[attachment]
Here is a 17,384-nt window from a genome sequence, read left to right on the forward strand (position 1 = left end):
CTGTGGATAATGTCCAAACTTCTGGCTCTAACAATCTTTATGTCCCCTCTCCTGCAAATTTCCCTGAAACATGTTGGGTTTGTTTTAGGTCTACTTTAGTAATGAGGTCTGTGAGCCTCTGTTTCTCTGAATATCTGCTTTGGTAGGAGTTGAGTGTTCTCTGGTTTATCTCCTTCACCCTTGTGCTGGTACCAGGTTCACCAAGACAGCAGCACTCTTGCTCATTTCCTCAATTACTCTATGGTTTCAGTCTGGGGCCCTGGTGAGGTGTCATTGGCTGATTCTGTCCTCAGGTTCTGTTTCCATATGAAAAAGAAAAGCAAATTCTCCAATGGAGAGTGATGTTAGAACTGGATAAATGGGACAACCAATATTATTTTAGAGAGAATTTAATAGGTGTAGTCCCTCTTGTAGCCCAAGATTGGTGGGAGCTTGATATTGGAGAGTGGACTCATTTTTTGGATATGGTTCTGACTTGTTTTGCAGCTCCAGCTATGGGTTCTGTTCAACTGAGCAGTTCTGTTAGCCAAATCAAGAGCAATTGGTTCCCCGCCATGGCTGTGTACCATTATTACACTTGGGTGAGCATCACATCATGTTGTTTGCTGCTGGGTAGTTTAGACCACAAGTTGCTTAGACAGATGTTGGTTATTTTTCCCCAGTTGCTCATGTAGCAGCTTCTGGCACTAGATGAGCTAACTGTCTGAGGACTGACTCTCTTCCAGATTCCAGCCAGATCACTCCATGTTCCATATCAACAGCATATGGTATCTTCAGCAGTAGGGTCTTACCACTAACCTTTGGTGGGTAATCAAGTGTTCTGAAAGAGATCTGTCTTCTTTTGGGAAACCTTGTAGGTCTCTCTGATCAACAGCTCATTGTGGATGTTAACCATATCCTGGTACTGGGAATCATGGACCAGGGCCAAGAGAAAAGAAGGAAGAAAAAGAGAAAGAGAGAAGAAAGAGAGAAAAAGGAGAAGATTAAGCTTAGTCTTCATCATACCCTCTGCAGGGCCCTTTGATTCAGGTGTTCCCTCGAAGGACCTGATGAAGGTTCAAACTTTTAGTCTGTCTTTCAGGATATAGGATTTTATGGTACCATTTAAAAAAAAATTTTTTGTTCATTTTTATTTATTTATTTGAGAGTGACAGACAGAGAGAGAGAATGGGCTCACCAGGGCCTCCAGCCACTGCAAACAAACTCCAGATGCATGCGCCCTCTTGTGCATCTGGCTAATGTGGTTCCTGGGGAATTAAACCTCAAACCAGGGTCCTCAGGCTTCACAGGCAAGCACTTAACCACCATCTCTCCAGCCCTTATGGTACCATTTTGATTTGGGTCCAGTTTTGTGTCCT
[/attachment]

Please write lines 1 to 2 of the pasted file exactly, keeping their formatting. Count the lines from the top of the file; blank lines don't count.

Here is a 17,384-nt window from a genome sequence, read left to right on the forward strand (position 1 = left end):
CTGTGGATAATGTCCAAACTTCTGGCTCTAACAATCTTTATGTCCCCTCTCCTGCAAATTTCCCTGAAACATGTTGGGTTTGTTTTAGGTCTACTTTAGTAATGAGGTCTGTGAGCCTCTGTTTCTCTGAATATCTGCTTTGGTAGGAGTTGAGTGTTCTCTGGTTTATCTCCTTCACCCTTGTGCTGGTACCAGGTTCACCAAGACAGCAGCACTCTTGCTCATTTCCTCAATTACTCTATGGTTTCAGTCTGGGGCCCTGGTGAGGTGTCATTGGCTGATTCTGTCCTCAGGTTCTGTTTCCATATGAAAAAGAAAAGCAAATTCTCCAATGGAGAGTGATGTTAGAACTGGATAAATGGGACAACCAATATTATTTTAGAGAGAATTTAATAGGTGTAGTCCCTCTTGTAGCCCAAGATTGGTGGGAGCTTGATATTGGAGAGTGGACTCATTTTTTGGATATGGTTCTGACTTGTTTTGCAGCTCCAGCTATGGGTTCTGTTCAACTGAGCAGTTCTGTTAGCCAAATCAAGAGCAATTGGTTCCCCGCCATGGCTGTGTACCATTATTACACTTGGGTGAGCATCACATCATGTTGTTTGCTGCTGGGTAGTTTAGACCACAAGTTGCTTAGACAGATGTTGGTTATTTTTCCCCAGTTGCTCATGTAGCAGCTTCTGGCACTAGATGAGCTAACTGTCTGAGGACTGACTCTCTTCCAGATTCCAGCCAGATCACTCCATGTTCCATATCAACAGCATATGGTATCTTCAGCAGTAGGGTCTTACCACTAACCTTTGGTGGGTAATCAAGTGTTCTGAAAGAGATCTGTCTTCTTTTGGGAAACCTTGTAGGTCTCTCTGATCAACAGCTCATTGTGGATGTTAACCATATCCTGGTACTGGGAATCATGGACCAGGGCCAAGAGAAAAGAAGGAAGAAAAAGAGAAAGAGAGAAGAAAGAGAGAAAAAGGAGAAGATTAAGCTTAGTCTTCATCATACCCTCTGCAGGGCCCTTTGATTCAGGTGTTCCCTCGAAGGACCTGATGAAGGTTCAAACTTTTAGTCTGTCTTTCAGGATATAGGATTTTATGGTACCATTTAAAAAAAAATTTTTTGTTCATTTTTATTTATTTATTTGAGAGTGACAGACAGAGAGAGAGAATGGGCTCACCAGGGCCTCCAGCCACTGCAAACAAACTCCAGATGCATGCGCCCTCTTGTGCATCTGGCTAATGTGGTTCCTGGGGAATTAAACCTCAAACCAGGGTCCTCAGGCTTCACAGGCAAGCACTTAACCACCATCTCTCCAGCCCTTATGGTACCATTTTGATTTGGGTCCAGTTTTGTGTCCT